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New Publications: “The Gentleman of the Willow” and “Minimal Autobiography of an ‘Exiled Daughter'”

You’ve heard, I’m sure, the expression “when it rains it pours,” by which usually we mean misfortune fast upon misfortune. But sometimes, too, it pours good fortune; in this instance, publication upon publication. Fast upon the June release of Passionate Nomads (see previous blog), in October both an excerpt from that novel and my translation of an autobiographical essay by its author appeared in print!

Essays on Memory and Human Rights in the AmericasMaría Rosa Lojo’s “Minimal Autobiography of an ‘Exiled Daughter’” appears in Chilean exile, poet, and human rights champion Marjorie Agosín’s anthology Inhabiting Memory: Essays on Memory and Human Rights in the Americas, published by Wings Press of San Antonio, Texas. This project, initially set for publication three or four years ago, was delayed indefinitely by the ravages of the global economic downturn and the literary publishing industry’s consequent agonies. But the final product is well worth the wait, and not just for María Rosa’s essay. The contributions range, geographically, from the United States and its border with Mexico, to Guatemala and El Salvador, and to Chile and Argentina and Uruguay, during and after the “dirty wars” that killed and “disappeared” tens of thousands of those countries’ populations.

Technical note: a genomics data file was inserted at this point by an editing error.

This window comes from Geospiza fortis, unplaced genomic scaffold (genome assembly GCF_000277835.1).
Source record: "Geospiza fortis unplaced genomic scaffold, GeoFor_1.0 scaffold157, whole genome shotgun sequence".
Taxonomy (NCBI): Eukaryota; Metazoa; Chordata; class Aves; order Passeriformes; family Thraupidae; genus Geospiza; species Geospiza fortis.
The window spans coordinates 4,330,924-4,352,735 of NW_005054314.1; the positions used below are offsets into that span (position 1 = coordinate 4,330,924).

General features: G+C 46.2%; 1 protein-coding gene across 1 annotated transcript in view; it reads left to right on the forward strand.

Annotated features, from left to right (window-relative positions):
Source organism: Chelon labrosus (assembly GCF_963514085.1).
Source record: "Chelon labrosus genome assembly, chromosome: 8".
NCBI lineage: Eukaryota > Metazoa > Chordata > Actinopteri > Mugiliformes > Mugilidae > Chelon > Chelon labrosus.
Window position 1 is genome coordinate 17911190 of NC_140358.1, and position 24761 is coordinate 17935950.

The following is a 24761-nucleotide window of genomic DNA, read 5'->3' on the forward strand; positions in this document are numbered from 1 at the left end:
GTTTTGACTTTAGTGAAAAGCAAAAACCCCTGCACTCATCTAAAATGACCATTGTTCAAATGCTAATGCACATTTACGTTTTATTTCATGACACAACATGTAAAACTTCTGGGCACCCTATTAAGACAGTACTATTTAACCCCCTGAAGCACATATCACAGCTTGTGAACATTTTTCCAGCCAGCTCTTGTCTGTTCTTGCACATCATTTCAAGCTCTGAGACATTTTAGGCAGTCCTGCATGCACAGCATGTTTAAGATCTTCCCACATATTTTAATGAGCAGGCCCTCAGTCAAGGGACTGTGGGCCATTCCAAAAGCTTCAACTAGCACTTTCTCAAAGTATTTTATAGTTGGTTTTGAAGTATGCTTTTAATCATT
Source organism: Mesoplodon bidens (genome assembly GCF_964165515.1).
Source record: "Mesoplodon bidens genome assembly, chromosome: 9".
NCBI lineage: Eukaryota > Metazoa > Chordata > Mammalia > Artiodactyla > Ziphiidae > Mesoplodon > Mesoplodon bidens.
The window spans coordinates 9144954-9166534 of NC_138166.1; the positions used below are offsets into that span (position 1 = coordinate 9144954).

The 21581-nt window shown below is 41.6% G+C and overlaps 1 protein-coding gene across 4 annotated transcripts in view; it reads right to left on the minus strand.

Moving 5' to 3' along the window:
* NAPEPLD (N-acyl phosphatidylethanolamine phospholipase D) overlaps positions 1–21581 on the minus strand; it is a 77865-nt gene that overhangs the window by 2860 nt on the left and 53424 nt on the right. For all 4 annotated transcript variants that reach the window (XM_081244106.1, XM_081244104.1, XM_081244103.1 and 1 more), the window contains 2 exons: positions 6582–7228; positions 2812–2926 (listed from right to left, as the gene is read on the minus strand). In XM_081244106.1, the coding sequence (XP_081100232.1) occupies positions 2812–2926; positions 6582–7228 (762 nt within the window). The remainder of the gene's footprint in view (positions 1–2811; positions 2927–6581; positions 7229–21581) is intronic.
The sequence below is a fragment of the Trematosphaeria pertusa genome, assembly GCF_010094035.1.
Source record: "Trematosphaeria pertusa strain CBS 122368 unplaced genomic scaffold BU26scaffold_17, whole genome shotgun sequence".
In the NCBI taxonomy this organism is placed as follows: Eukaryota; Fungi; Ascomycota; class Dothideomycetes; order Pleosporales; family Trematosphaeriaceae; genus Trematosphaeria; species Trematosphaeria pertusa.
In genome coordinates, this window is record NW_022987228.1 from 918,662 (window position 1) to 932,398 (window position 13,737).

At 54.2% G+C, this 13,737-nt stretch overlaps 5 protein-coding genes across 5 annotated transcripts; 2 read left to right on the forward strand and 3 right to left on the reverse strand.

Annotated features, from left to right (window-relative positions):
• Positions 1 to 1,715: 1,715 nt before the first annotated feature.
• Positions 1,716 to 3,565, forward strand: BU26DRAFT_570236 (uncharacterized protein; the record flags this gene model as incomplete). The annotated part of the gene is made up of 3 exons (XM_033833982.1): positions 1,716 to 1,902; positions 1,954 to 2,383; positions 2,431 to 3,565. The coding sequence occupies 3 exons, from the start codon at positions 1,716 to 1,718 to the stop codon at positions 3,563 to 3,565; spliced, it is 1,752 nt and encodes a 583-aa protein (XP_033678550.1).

But these essays are not all or even mostly about horror but about the creative acts of memory that allow a people to witness of those crimes and then shape them into an improved if not utopian future. A particular bonus for me is the fabulous Argentine writer Julio Cortázar’s little essay (written at the time of Argentina’s rejection of military dictatorship and embrace of democracy) “A New Praise of Folly,” which updates Erasmus of Rotterdam’s original Praise of Folly which so influenced Miguel de Cervantes in his creation of the character and novel of his “mad” knight and ours, Don Quixote of La Mancha – who, in Walter Starkie’s translation, “had the fortune in his age / to live a fool and die a sage.”

Cortázar  witnesses of the heroic folly of the “mothers and dear grandmothers of the Plaza de Mayo” who almost single-handedly, by the persistence of their protests over untold disappearances of children and grandchildren, brought an illegitimate military regime to its knees; and to unnamed “people of the pen and of the word, exiles from within and from without,” who have subsequently helped broaden the campaign for greater accountability and revelation of the secrets of State terrorism. “Argentines,” he writes, “let’s continue in our folly: there is no other way to put an end to that reason that vociferates its slogans of order, discipline and patriotism. Let’s continue hurling the doves of the true country into the skies of our motherland and into those of the whole world.”